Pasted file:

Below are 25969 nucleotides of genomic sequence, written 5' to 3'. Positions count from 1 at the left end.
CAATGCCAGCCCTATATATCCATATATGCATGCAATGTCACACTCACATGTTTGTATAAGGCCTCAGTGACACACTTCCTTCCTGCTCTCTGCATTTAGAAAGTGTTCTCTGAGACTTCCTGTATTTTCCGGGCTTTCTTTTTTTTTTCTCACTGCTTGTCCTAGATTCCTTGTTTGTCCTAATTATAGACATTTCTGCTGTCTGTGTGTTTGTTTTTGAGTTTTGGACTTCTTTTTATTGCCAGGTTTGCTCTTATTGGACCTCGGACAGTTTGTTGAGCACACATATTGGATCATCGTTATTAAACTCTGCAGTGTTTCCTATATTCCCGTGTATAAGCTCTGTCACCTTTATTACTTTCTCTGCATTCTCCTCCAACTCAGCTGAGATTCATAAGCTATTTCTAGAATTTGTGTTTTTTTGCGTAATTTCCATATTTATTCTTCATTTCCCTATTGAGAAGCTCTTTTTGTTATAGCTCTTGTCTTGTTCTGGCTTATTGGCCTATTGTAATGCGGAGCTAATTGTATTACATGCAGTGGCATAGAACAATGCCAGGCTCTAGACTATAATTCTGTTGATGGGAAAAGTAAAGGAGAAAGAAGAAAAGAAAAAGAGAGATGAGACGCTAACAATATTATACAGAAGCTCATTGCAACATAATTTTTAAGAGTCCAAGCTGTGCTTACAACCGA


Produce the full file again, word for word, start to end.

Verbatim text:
Below are 25969 nucleotides of genomic sequence, written 5' to 3'. Positions count from 1 at the left end.
CAATGCCAGCCCTATATATCCATATATGCATGCAATGTCACACTCACATGTTTGTATAAGGCCTCAGTGACACACTTCCTTCCTGCTCTCTGCATTTAGAAAGTGTTCTCTGAGACTTCCTGTATTTTCCGGGCTTTCTTTTTTTTTTCTCACTGCTTGTCCTAGATTCCTTGTTTGTCCTAATTATAGACATTTCTGCTGTCTGTGTGTTTGTTTTTGAGTTTTGGACTTCTTTTTATTGCCAGGTTTGCTCTTATTGGACCTCGGACAGTTTGTTGAGCACACATATTGGATCATCGTTATTAAACTCTGCAGTGTTTCCTATATTCCCGTGTATAAGCTCTGTCACCTTTATTACTTTCTCTGCATTCTCCTCCAACTCAGCTGAGATTCATAAGCTATTTCTAGAATTTGTGTTTTTTTGCGTAATTTCCATATTTATTCTTCATTTCCCTATTGAGAAGCTCTTTTTGTTATAGCTCTTGTCTTGTTCTGGCTTATTGGCCTATTGTAATGCGGAGCTAATTGTATTACATGCAGTGGCATAGAACAATGCCAGGCTCTAGACTATAATTCTGTTGATGGGAAAAGTAAAGGAGAAAGAAGAAAAGAAAAAGAGAGATGAGACGCTAACAATATTATACAGAAGCTCATTGCAACATAATTTTTAAGAGTCCAAGCTGTGCTTACAACCGA